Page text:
What makes the bill so trou­bling to Pales­tini­ans is that it not only legal­izes bla­tant dis­crim­i­na­tion against them in Israel, but that it passed as a basic law” — a law equiv­a­lent to a con­sti­tu­tion­al clause, though Israel does not have an offi­cial con­sti­tu­tion. Now, dis­crim­i­na­tion against Pales­tini­ans — deny­ing them equal bud­gets, keep­ing them out of Jew­ish-only com­mu­ni­ties and pro­hibit­ing the growth of Pales­tin­ian cities and towns — is man­dat­ed by a law that can only be changed by a super-major­i­ty in the Israeli Knesset.

The law also man­dates that Hebrew is the state’s only offi­cial lan­guage, although Ara­bic is wide­ly spo­ken in Israel-Pales­tine, and pro­motes the cre­ation and main­te­nance of exclu­sive Jew­ish-only set­tle­ments, which could lead to more ille­gal set­tle­ments in the West Bank and to more exclu­sive Jew­ish-only com­mu­ni­ties in Israel-proper.

When you pro­vide exclu­sive [rights] for one eth­nic nation­al group and exclude it from the oth­er, and you make dis­crim­i­na­tion a con­sti­tu­tion­al val­ue, this basi­cal­ly cre­ates a colo­nial régime with very clear apartheid char­ac­ter­is­tics,” says Sawsan Zaher, an attor­ney at Pales­tin­ian rights group Adalah, in an inter­view with In These Times.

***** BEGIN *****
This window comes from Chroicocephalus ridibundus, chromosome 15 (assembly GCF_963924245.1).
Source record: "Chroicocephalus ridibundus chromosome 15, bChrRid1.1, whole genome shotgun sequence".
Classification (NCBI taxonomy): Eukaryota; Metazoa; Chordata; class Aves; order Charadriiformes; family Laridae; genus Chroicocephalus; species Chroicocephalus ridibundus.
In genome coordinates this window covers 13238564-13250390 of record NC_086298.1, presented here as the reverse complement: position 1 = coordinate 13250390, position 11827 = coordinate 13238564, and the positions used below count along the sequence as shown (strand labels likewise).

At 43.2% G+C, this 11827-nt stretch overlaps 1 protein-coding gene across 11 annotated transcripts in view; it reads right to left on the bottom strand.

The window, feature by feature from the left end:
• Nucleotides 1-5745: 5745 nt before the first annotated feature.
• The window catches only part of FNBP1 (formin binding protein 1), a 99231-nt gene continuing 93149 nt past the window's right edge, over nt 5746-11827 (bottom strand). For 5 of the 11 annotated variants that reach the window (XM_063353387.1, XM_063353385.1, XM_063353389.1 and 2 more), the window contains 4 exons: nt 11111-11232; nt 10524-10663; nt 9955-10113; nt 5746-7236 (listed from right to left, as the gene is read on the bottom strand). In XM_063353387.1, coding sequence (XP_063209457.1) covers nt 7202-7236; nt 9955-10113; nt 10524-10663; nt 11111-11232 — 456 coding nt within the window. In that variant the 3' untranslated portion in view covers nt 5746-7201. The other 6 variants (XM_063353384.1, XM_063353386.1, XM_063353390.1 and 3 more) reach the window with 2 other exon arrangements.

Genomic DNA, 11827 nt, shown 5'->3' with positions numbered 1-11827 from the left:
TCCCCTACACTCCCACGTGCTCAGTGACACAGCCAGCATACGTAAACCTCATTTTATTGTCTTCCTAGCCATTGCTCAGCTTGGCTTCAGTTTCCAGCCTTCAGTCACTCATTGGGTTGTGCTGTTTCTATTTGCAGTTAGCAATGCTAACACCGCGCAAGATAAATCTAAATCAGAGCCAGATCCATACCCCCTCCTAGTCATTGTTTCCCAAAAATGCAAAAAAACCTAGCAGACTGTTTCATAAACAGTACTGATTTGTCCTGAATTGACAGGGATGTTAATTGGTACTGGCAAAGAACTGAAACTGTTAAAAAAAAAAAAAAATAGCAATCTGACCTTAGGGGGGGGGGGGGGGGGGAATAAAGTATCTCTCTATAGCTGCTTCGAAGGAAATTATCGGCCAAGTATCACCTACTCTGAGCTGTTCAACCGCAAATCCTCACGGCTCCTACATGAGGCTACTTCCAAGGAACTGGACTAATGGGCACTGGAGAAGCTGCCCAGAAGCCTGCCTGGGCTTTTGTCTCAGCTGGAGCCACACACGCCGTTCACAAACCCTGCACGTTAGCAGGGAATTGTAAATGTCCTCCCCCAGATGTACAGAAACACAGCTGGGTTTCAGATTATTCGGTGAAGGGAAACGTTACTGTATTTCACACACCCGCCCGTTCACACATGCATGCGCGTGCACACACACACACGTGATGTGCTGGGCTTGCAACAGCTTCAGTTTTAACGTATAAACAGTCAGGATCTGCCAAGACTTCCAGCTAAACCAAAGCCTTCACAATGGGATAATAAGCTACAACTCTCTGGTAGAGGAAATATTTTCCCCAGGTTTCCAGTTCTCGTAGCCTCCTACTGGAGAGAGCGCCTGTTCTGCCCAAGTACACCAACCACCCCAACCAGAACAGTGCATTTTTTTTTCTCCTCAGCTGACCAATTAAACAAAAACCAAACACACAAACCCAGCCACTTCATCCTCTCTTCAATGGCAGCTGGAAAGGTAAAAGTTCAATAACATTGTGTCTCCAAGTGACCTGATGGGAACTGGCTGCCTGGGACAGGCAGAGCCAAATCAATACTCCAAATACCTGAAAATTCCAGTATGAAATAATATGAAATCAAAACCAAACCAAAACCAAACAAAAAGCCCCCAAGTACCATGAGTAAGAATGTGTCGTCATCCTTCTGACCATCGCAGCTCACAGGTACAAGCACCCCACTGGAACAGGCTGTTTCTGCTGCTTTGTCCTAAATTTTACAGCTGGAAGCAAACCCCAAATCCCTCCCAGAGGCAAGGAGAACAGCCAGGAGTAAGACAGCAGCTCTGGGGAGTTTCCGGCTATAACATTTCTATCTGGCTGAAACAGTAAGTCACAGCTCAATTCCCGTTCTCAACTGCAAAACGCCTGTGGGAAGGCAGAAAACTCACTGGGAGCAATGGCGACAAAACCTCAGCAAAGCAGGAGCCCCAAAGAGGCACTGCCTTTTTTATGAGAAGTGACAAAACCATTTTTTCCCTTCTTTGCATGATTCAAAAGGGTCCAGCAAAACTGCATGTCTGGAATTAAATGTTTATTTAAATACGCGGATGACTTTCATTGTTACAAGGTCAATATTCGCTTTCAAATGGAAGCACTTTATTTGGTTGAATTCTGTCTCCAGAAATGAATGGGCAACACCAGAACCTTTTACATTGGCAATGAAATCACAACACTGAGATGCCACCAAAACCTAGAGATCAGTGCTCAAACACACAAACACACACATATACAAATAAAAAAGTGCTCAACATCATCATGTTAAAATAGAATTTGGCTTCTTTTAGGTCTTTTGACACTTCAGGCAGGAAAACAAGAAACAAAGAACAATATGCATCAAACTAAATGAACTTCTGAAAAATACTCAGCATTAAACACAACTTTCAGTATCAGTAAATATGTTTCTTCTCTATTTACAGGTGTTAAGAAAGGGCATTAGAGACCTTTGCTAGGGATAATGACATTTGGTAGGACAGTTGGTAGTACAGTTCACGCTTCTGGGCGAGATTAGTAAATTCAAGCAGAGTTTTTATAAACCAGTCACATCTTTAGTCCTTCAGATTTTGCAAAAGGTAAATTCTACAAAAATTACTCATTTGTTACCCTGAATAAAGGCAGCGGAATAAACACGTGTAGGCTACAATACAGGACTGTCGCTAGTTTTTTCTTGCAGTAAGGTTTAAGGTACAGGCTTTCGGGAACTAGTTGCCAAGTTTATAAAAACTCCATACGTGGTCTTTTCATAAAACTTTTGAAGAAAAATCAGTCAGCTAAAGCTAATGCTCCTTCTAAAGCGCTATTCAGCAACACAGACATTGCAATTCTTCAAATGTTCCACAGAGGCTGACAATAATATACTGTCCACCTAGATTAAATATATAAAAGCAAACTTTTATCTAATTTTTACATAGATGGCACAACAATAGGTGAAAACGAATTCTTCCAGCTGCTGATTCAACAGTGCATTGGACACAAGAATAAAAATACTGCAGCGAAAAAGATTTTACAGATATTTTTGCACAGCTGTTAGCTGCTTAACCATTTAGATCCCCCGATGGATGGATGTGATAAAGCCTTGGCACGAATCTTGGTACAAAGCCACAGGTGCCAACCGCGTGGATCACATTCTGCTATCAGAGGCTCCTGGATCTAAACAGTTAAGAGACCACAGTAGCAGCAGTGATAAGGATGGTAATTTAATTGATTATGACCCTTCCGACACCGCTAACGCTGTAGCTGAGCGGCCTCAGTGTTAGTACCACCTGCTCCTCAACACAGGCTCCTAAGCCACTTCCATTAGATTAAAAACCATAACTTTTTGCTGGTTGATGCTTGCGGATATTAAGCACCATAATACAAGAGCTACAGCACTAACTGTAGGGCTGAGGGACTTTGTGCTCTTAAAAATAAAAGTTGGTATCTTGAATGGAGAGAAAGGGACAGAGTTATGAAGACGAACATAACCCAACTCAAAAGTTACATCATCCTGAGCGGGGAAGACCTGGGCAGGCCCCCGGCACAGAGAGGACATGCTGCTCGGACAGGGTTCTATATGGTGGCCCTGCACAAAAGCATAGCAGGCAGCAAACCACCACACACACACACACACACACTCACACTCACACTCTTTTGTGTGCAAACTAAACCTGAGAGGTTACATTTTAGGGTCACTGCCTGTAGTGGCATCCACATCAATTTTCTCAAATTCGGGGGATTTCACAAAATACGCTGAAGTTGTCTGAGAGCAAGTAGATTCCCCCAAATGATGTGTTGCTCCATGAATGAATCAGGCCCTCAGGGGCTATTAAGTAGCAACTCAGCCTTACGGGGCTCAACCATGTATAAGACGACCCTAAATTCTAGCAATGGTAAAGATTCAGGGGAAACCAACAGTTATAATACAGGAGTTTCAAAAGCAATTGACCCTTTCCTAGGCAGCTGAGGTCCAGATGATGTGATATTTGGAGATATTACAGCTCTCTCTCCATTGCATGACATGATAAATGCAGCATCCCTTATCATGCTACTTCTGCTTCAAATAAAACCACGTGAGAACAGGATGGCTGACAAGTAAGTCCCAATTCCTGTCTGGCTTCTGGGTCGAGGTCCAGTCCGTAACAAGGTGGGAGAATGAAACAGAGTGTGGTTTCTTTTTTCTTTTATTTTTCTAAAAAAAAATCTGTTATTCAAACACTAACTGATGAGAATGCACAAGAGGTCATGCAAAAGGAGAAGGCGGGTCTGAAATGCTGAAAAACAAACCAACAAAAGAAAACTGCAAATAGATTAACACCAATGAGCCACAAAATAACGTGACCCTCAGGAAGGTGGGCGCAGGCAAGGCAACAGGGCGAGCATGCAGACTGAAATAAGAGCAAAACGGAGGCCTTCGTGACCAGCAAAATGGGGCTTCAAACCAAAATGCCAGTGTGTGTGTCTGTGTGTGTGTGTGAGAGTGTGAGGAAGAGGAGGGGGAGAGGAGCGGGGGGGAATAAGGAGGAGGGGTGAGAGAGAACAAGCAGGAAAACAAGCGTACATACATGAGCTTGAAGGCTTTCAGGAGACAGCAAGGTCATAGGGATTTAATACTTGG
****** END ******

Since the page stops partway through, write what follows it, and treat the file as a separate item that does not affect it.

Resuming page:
Zaher notes that the nation-state law does not apply to Gaza because cur­rent­ly, there are no Israeli set­tlers there who could use the exclu­sive right to Jew­ish self-deter­mi­na­tion that the law pro­vides. (All Israeli set­tlers left Gaza in 2005, though the Israeli army con­trols most of Gaza’s exports and imports and who can come in and go out.) But the law does impact Pales­tin­ian refugees in the Gaza Strip, as well as refugees in the West Bank, the Arab world and the diaspora.

If you say exclu­sive self-deter­mi­na­tion [for Jews], that means no [Pales­tin­ian] refugee has the right to return, whether you are in camps in Jor­dan or Lebanon, or in the West Bank or Gaza,” says Zaher.

In 1948, Zion­ist forces expelled 750,000 Pales­tini­ans from their home­land, cre­at­ing the Pales­tin­ian refugee cri­sis, and 250,000 of those expelled in 1948 fled to Gaza. Sev­en­ty years lat­er, those refugees and their descen­dants still yearn for return to the lands they were forced from, in what is today Israel. This demand to return is the core demand of the Great Return March in Gaza, the week­ly mass protests by Pales­tini­ans in Gaza that has been met with immense Israeli fire­pow­er, lead­ing to the deaths of at least 140 Palestinians.

These poli­cies of eth­nic cleans­ing and denial of Pales­tin­ian refugee rights that start­ed in 1948 are moti­vat­ed by the desire to cre­ate and main­tain a régime that is for Jews only — the very impe­tus for the nation-state law.

With a new war on Gaza on the hori­zon and dis­crim­i­na­tion enshrined in Israeli law, it’s become clear that Israel has cre­at­ed a one-state real­i­ty where Pales­tini­ans are denied equal rights, a régime that can only be main­tained by vio­lence, as the fre­quent bomb­ings of Gaza show. The only ques­tion is how many more peo­ple will die — and whether mass mobi­liza­tion among Pales­tini­ans and inter­na­tion­al pres­sure can con­vince Israel to end its occu­pa­tion of Jerusalem, the West Bank and Gaza and grant equal rights to all who live in the land Israel cur­rent­ly dominates.

Alex Kane is a New York-based free­lance jour­nal­ist who writes on U.S. for­eign pol­i­cy in the Mid­dle East.